According to Safron Rossi, astrologer and mythologist at Pacifica Graduate Institute, the psychologists James Hillman and Carl Jung were fascinated with the tension of opposites and the unions of ‘the same’. Astrologically, this equates to zodiacal signs in opposition to each other. This duality provides essential information about the qualities you need to bring into balance in your life.
At first, this seems an impossible task; after all opposites are, well, opposites, right? Do not underestimate the tension inherent in confronting that which we are not (i.e. the ‘other’). Keep in mind that the zodiac signs that play a prominent part in your charts format your perceptions of life. Yet another person will see things differently than do you. Can you both be right?
The short answer is yes. It is your job to constructively engage with this tension. When you do, you will have taken your first step toward psychological wholeness. This is because the themes inherent in the opposites of polarity not only highlight your blind spots but also offer hidden gifts.
For example, my Moon, representing how I nourish self and soul, is in Gemini. My Jupiter, representing my view of how I fit into the bigger picture, is also in that zodiac sign. Because Gemini is ruled by Hermes, the winged messenger god, themes of connection and movement are key to my place in the world. Messengers make connections by moving messages. Messages are composed of thoughts, words, and ideas. Through moving thoughts, words, and ideas, messengers connect with people in ways that allow ‘the next move to be made’.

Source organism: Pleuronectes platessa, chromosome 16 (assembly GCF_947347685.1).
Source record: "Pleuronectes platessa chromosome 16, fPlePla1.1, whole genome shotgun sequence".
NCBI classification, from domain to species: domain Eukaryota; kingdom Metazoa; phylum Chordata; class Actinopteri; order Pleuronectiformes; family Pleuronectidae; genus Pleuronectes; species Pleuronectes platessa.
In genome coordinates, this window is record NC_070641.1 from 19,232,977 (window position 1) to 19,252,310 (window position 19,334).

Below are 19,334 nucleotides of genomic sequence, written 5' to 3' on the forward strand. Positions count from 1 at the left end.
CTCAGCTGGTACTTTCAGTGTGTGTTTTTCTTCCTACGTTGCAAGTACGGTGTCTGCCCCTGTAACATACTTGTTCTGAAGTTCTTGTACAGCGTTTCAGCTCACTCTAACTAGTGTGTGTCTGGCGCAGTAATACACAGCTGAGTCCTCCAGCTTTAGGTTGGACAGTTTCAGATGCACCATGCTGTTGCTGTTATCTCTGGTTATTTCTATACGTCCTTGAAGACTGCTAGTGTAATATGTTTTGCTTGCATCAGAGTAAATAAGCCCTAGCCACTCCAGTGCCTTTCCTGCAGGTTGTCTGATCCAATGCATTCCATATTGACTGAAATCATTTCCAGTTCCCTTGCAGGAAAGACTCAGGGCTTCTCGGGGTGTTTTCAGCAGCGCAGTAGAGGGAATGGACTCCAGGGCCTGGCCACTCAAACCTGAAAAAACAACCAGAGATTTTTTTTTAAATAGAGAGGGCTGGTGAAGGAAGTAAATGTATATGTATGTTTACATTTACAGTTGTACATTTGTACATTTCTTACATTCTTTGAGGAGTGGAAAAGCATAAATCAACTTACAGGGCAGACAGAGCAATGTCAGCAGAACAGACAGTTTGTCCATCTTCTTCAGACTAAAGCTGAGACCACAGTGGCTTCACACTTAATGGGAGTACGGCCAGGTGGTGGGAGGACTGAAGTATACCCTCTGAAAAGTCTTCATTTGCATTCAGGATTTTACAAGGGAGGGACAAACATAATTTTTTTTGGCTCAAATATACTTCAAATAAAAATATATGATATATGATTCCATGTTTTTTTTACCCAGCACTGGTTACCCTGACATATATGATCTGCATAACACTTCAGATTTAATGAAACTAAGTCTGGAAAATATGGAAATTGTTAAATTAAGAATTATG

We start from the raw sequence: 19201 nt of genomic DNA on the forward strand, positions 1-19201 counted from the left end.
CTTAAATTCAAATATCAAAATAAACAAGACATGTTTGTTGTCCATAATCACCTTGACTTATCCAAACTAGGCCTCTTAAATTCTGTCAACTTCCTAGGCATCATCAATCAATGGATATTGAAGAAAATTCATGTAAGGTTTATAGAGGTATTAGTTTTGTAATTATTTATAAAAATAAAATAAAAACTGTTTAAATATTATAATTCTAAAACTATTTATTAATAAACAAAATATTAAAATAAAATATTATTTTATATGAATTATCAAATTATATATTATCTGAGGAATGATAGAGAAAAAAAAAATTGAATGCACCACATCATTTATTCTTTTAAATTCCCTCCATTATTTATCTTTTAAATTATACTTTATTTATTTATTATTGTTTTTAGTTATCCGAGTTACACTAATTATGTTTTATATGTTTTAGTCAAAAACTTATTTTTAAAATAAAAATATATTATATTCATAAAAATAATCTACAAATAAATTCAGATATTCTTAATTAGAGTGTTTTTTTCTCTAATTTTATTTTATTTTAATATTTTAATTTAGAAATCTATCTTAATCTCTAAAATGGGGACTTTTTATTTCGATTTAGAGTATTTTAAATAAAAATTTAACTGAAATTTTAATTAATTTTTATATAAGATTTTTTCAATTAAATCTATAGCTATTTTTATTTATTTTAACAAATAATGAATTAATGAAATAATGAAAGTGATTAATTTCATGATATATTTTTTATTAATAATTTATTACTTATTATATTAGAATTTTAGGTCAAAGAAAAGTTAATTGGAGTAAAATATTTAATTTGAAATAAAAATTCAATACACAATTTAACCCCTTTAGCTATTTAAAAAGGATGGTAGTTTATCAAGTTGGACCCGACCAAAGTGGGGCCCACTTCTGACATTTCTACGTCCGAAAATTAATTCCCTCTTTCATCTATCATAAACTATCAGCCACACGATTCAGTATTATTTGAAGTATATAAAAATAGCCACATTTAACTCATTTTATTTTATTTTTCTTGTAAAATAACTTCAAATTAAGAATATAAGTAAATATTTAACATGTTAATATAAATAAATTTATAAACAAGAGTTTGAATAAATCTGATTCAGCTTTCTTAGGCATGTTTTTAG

In Gemini, these connections are oft accomplished through the telling of stories, stories that give shape to personal experience in ways that benefit self and others. Archetypal themes for Gemini include duality and opposition. Yet making connections between that which would appear to share little like sale and pepper or hot and cold was never going to be easy.
Thank goodness Hermes is a trickster god. A trickster is a character in a story who exhibits a great degree of intellect or secret knowledge and uses it to play tricks or otherwise disobey normal rules and defy conventional behaviour.
Thus by his nature, Hermes cannot be as concerned with actual facts as he is with uncovering essential truths, truths, which will reveal themselves though symbols. With my Gemini energy, it’s my job to reveal these essential truths through telling stories laden with symbols.
Gemini may be excellent at collecting and moving thoughts, words, and ideas (i.e. making connections), but not so great at making sense of it all. This is where Sagittarius, the archetypal philosopher, comes in. Hermes is an indiscriminate messenger: he cares only that the connection is made and the message delivered. By contrast, Sagittarius, ruled by Zeus, the King of the Olympians, is tasked with bringing order to the cosmos.
Unfortunately I have no planets in Sagittarius.
But that doesn’t mean I don’t appreciate what that energy can bring to the proverbial table. It is for this reason that (in true Gemini fashion), I’m addicted to taking philosophy courses. Within a few days, I’ll be starting yet another, Philosophy and Poetry, compliments of the University of Oxford. The course programme promises ‘an exciting journey in a search of a hidden and deeper affinities between philosophy and poetry with the aim of broadening our understanding of their unique aims but also of their interconnectedness.’
If like me, you’re interested in how poetry (and fiction) can contribute to bringing order to the cosmos, stay tuned!
Leave a Reply